U.S. Depatment of the Interior
The Secretariat of the United Nations Educational Scientific and Cultural Organization (UNESCO) and the World Heritage Centre do not represent or endorse the accuracy or reliability of any advice, opinion, statement or other information or documentation provided by the States Parties to the World Heritage Convention to the Secretariat of UNESCO or to the World Heritage Centre.
The publication of any such advice, opinion, statement or other information documentation on the World Heritage Centre’s website and/or on working documents also does not imply the expression of any opinion whatsoever on the part of the Secretariat of UNESCO or of the World Heritage Centre concerning the legal status of any country, territory, city or area or of its boundaries.
Property names are listed in the language in which they have been submitted by the State Party
Serpent Mound, in Adams County, is the largest documented surviving example of a prehistoric effigy mound in the world. It is a sinuous earthen embankment 411 meters long, including an oval embankment at one end, which has been interpreted variously as the serpent's eye, part of its head, or a secondary object, such as an egg, grasped in the serpent's open jaws. The effigy ranges from 1.2 to 1.5 meters in height and from 6 to 7.6 meters in width. Radiocarbon dates obtained from samples from the effigy, combined with stylistic analyses of the iconography, indicate Serpent Mound was built by the Fort Ancient Culture about the year 1120 CE. This state memorial also preserves three Native American burial mounds as well as evidence of contemporary habitation sites.
Justification of Outstanding Universal Value
This monumental geoglyph embodies fundamental cosmological principles of an indigenous ancient American Indian culture. Serpent Mound represents the acme of prehistoric effigy mound-building in the world and is part of a tradition of effigy mound building among some American Indian cultures of the present Eastern United States. Its remarkably naturalistic quality makes it immediately recognizable as a representation of a serpent, and the form also aligns astronomically to mark the passage of the seasons. The Great Serpent was a source of enormous spiritual power that a widespread pre-Columbian culture could invoke to aid them in hunting and in curing illnesses.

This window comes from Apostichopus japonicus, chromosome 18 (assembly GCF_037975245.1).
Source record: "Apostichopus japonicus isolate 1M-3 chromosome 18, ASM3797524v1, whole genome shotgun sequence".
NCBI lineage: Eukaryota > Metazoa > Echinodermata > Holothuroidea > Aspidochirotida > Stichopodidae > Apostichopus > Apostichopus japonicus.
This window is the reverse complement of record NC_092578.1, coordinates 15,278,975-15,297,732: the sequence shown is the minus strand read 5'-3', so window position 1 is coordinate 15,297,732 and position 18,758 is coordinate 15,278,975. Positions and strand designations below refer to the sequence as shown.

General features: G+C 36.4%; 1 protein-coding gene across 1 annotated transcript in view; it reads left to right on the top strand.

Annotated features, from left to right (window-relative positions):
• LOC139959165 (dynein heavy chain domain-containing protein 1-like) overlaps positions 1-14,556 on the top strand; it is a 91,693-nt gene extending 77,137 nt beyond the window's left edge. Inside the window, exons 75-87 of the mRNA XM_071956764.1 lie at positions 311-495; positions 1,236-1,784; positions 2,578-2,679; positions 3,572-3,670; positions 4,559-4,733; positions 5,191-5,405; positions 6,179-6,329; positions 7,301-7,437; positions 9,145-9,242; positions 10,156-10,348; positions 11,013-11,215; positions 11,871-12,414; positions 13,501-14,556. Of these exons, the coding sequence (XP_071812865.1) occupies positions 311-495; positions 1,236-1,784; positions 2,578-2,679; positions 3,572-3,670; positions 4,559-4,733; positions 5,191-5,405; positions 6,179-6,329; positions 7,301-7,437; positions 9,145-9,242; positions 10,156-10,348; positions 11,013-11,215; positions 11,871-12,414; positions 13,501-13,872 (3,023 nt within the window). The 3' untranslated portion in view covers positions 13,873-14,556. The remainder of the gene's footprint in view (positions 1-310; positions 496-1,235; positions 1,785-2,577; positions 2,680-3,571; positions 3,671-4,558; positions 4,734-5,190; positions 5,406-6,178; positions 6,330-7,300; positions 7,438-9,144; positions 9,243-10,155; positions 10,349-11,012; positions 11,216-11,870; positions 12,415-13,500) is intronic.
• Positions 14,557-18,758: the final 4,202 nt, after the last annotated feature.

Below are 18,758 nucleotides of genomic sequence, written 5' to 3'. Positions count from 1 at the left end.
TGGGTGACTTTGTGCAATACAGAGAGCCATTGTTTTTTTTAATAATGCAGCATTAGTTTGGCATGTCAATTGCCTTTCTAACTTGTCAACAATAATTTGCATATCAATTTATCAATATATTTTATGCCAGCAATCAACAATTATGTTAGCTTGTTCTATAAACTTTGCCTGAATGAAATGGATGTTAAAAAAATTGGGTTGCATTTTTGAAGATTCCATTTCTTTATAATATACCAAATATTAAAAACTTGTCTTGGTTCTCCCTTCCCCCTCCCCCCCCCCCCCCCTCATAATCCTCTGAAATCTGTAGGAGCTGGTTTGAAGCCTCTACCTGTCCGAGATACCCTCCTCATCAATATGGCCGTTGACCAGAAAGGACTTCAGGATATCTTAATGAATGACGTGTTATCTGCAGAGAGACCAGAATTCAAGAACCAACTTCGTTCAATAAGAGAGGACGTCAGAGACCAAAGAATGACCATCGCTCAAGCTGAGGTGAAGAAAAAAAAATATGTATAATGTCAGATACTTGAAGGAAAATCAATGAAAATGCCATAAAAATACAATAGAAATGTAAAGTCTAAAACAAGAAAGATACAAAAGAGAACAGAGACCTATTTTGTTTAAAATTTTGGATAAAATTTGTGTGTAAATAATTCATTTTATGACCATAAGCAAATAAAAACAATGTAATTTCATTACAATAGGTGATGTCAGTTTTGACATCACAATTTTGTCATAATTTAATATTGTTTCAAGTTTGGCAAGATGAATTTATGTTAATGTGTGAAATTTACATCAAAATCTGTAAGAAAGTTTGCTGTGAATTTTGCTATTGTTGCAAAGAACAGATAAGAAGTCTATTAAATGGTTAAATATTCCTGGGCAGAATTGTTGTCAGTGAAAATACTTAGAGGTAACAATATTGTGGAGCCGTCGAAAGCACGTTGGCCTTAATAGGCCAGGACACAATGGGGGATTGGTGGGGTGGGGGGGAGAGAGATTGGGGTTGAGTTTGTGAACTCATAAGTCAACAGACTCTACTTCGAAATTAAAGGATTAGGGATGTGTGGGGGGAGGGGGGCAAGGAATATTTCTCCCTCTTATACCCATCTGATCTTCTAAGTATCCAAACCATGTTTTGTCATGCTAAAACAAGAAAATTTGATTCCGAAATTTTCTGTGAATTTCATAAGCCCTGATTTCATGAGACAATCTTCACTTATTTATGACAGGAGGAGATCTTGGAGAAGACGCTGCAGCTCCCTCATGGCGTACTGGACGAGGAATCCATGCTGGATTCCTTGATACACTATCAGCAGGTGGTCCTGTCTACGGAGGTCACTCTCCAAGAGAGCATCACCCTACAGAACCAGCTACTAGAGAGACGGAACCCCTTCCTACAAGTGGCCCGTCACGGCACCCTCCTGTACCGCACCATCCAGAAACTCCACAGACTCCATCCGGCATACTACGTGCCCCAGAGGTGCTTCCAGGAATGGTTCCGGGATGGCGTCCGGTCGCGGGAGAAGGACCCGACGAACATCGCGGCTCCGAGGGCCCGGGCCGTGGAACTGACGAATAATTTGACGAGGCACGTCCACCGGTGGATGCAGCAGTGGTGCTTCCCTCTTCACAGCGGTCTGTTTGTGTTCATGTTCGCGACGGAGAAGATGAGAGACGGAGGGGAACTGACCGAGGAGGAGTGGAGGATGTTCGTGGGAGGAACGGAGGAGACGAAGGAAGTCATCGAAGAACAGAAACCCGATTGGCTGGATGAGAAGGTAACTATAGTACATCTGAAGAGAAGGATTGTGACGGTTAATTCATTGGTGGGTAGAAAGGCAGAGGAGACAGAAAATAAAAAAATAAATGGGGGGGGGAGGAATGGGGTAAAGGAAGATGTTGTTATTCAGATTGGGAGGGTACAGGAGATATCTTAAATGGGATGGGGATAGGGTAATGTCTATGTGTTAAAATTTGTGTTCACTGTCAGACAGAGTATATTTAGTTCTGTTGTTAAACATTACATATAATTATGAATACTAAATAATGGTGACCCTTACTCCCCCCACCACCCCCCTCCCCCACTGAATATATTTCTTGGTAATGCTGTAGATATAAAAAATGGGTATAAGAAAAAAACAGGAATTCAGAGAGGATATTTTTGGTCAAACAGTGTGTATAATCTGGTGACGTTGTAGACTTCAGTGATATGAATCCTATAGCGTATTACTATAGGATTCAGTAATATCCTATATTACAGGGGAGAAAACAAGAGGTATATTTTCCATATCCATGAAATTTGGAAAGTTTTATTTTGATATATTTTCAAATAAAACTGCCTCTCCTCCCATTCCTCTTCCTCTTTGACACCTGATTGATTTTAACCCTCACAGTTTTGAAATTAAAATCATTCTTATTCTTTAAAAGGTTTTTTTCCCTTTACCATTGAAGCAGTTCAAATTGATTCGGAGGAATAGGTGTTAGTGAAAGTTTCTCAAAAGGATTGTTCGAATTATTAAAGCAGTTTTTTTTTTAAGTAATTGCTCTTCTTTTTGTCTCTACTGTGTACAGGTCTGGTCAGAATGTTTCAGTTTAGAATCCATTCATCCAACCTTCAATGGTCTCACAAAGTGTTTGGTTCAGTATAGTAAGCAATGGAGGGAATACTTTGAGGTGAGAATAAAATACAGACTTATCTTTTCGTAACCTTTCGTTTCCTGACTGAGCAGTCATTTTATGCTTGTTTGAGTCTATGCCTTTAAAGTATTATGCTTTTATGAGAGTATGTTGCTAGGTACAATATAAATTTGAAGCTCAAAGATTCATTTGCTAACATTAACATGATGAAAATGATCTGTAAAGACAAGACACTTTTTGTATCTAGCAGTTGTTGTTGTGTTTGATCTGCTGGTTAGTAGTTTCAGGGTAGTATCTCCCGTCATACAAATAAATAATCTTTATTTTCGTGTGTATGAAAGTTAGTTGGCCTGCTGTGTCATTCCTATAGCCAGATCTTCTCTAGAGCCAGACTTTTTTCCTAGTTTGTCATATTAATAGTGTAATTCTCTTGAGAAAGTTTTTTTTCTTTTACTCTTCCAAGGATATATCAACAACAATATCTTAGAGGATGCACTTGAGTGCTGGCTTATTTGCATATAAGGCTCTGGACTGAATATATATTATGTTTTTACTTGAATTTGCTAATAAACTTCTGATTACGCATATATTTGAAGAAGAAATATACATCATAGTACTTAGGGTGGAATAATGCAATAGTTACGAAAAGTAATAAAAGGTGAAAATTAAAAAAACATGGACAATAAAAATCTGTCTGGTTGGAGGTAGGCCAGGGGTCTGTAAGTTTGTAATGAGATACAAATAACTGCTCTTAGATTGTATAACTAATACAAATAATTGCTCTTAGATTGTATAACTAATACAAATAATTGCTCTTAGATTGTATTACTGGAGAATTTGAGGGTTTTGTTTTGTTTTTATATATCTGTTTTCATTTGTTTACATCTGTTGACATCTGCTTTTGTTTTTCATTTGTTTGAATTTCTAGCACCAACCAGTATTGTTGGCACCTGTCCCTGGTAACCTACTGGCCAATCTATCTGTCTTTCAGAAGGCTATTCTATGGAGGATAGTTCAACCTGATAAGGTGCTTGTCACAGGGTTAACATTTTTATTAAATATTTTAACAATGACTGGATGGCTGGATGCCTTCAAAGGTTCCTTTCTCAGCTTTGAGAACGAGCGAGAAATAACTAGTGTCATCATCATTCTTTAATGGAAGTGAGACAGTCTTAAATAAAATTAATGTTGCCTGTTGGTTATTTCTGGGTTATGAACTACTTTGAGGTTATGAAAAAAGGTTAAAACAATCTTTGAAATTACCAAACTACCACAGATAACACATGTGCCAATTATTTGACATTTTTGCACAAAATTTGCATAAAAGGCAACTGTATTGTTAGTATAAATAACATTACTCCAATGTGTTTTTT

Statements of authenticity and/or integrity
Although Serpent Mound was somewhat degraded by 19th century farming and looting, it has been carefully restored and protected, beginning in 1887. Only limited archeological digging has been carried out and what remains has a high degree of authenticity.
Comparison with other similar properties
Geoglyphs in the form of animal or human effigy mounds, or intaglios, appear around the world. The Lines and Geoglyphs of Nasca and Pampas de Jumana (in Peru) is the only such site currently inscribed on the World Heritage List. Other examples include the Uffington Horse (UK), the Cerne Abbas Giant (UK), the Serpent Mound at Loch Nell (UK), the Serpent Mound at Rice Lake (California), Effigy Mounds National Monument (Iowa), and the Blythe Intaglios (California). The scale of Serpent Mound dwarfs all other securely documented effigy mounds and is larger than most of the geoglyphs in the world.